When I was younger I always thought of my creative space as being centered around all things drumming. It wasn’t until I took a step back from playing the drums for a bit that I realized my creative space was all in my head, not just sitting behind a drum kit, but any place I needed to be creative.
A new idea.
A new business.
A new strategy.
A new talk.
A new way of marketing a product or idea.
A new way to communicate with a mass audience.
Today, I help people dream up new ideas… any ideas. I help them brainstorm ideas for their business, help create social media strategies, marketing plans and talk to people about new ways of looking at life. I write and I still play the drums. That’s just a small part of my creative life.
The point is this.
Creativity comes in many forms and lives in many spaces. Anytime I see an “artist” stuck in their creativity, I think “They don’t realize there are so many other ways to be creative and to express that creativity. They need to stop limiting themselves to what they think their craft is or what they are called to and exercise some different creative muscles.”
When I realized this for myself. My main creative outlet, drums, took on a whole new life. I could experience playing the drums from a whole new angle and more fresh perspective.
Think about it this way.
One guy puts on some old ratty expensive skinny jeans, a v-neck t-shirt, grabs a starbucks with his other hipster friend before heading off to write the next big hit song.
Another guy puts on a pair of jeans, a black crew neck long sleeve shirt and gives us the mac book, iphone and ipad. Thanks Steve Jobs.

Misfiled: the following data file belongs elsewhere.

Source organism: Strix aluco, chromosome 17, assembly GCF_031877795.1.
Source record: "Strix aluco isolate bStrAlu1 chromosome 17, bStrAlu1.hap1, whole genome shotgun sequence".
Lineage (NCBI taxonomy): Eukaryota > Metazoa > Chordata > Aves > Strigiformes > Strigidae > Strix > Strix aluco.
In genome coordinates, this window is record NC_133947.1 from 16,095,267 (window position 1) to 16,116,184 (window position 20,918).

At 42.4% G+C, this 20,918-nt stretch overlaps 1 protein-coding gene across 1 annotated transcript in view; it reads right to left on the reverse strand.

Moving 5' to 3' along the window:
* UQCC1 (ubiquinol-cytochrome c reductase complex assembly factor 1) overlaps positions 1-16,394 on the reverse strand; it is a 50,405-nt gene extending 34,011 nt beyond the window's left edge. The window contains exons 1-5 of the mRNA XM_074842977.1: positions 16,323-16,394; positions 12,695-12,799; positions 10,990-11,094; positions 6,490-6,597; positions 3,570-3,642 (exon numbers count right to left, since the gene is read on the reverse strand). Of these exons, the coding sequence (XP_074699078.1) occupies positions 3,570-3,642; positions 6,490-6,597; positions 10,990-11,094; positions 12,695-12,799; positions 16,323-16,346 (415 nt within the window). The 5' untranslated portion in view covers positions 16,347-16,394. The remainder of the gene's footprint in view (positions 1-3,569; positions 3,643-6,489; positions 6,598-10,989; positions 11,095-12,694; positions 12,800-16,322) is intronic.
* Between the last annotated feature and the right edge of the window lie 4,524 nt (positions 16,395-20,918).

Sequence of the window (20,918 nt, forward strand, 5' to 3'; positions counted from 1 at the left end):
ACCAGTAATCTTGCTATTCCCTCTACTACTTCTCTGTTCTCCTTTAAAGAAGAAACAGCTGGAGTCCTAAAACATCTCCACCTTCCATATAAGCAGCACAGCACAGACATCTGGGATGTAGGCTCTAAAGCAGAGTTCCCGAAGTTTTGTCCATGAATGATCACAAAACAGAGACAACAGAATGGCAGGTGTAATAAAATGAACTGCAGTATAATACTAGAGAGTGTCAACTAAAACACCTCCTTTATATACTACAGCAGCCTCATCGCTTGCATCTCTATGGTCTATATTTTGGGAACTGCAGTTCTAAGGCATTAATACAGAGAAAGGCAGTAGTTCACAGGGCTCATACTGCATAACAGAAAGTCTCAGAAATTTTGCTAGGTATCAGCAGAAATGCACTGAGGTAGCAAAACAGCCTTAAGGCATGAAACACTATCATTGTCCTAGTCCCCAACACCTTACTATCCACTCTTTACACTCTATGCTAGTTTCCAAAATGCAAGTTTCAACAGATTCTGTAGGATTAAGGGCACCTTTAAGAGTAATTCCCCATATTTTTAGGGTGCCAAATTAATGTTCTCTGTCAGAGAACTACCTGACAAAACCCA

A woman walks into a office building somewhere in Southern California dressed in nice dress pants, nice leather shoes, and a nice jacket. She gave us eBay.
A man in a nice suit who like to draw cartoons decides he wants to create the happiest place on earth… so he does. They call it Walt Disney World.
A college student sits in his marketing class working on a project. To come up with an idea that has been done and create a marketing plan around it. His idea got a “C” in the class and was told it probably wouldn’t work. His name is Fred Smith. He created Fed Ex.
In 1948, a Swiss electrical engineer named George de Mestral created Velcro. You wouldn’t think of an electrical engineer as a creative person, but he was. Velcro was and still is one of the greatest ideas to date.
All of these examples are creative. They just live in different spaces and wear different clothes than you would think creative people wear. In fact, they might even look normal to you as in… not the artistic type.
So, when I think about my abilities to create something, I’m only limited by my ability to put an idea into a creative space that births action.
The mind is an amazing tool. We can create so much if we just think in a different space.
Don’t limit yourself to what you think your creative space is and don’t think your one creative outlet is all you have. It’s not.
The essence of creativity is to be able to CREATE and expand the mind in such a way that one can continue to create in any space that needs filling and feels appropriate to the one who is creating.
Question: Where is your creative space… or spaces?
This post was inspired by the Luminous Project. Luminous is an event in Nashville for creatives on May 9-11, 2012. To find out more, check out luminousproject.com. You can use the promo code ‘luminousLOVE’ to get 30% off the ticket price.